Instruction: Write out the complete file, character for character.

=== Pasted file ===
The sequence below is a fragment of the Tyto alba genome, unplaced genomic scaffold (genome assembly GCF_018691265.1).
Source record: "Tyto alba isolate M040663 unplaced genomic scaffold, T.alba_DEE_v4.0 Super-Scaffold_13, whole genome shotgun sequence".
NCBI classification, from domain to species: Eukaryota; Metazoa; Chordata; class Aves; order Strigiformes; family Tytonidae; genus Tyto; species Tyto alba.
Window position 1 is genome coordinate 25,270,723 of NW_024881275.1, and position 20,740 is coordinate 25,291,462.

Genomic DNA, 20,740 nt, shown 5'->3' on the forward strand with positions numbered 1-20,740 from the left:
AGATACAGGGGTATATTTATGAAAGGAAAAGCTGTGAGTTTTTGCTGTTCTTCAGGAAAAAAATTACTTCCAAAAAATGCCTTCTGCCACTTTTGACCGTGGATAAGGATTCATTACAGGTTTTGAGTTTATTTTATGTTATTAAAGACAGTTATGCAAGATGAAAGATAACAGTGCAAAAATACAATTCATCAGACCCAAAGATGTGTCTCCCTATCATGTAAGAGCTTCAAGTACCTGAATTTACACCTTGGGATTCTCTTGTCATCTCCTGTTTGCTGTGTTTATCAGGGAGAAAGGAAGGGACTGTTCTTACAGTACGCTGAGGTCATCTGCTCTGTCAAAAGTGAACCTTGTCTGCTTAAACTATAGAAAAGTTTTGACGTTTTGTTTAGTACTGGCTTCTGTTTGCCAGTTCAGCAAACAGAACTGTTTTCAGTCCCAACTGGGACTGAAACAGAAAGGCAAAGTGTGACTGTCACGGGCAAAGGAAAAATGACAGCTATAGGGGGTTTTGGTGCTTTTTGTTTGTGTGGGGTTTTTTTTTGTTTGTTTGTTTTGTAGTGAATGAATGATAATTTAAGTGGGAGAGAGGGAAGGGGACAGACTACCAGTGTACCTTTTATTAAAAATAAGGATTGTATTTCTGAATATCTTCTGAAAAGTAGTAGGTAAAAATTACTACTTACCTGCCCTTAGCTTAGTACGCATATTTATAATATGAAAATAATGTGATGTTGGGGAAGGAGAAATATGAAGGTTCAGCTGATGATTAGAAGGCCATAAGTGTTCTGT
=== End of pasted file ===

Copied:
The sequence below is a fragment of the Tyto alba genome, unplaced genomic scaffold (genome assembly GCF_018691265.1).
Source record: "Tyto alba isolate M040663 unplaced genomic scaffold, T.alba_DEE_v4.0 Super-Scaffold_13, whole genome shotgun sequence".
NCBI classification, from domain to species: Eukaryota; Metazoa; Chordata; class Aves; order Strigiformes; family Tytonidae; genus Tyto; species Tyto alba.
Window position 1 is genome coordinate 25,270,723 of NW_024881275.1, and position 20,740 is coordinate 25,291,462.

Genomic DNA, 20,740 nt, shown 5'->3' on the forward strand with positions numbered 1-20,740 from the left:
AGATACAGGGGTATATTTATGAAAGGAAAAGCTGTGAGTTTTTGCTGTTCTTCAGGAAAAAAATTACTTCCAAAAAATGCCTTCTGCCACTTTTGACCGTGGATAAGGATTCATTACAGGTTTTGAGTTTATTTTATGTTATTAAAGACAGTTATGCAAGATGAAAGATAACAGTGCAAAAATACAATTCATCAGACCCAAAGATGTGTCTCCCTATCATGTAAGAGCTTCAAGTACCTGAATTTACACCTTGGGATTCTCTTGTCATCTCCTGTTTGCTGTGTTTATCAGGGAGAAAGGAAGGGACTGTTCTTACAGTACGCTGAGGTCATCTGCTCTGTCAAAAGTGAACCTTGTCTGCTTAAACTATAGAAAAGTTTTGACGTTTTGTTTAGTACTGGCTTCTGTTTGCCAGTTCAGCAAACAGAACTGTTTTCAGTCCCAACTGGGACTGAAACAGAAAGGCAAAGTGTGACTGTCACGGGCAAAGGAAAAATGACAGCTATAGGGGGTTTTGGTGCTTTTTGTTTGTGTGGGGTTTTTTTTTGTTTGTTTGTTTTGTAGTGAATGAATGATAATTTAAGTGGGAGAGAGGGAAGGGGACAGACTACCAGTGTACCTTTTATTAAAAATAAGGATTGTATTTCTGAATATCTTCTGAAAAGTAGTAGGTAAAAATTACTACTTACCTGCCCTTAGCTTAGTACGCATATTTATAATATGAAAATAATGTGATGTTGGGGAAGGAGAAATATGAAGGTTCAGCTGATGATTAGAAGGCCATAAGTGTTCTGT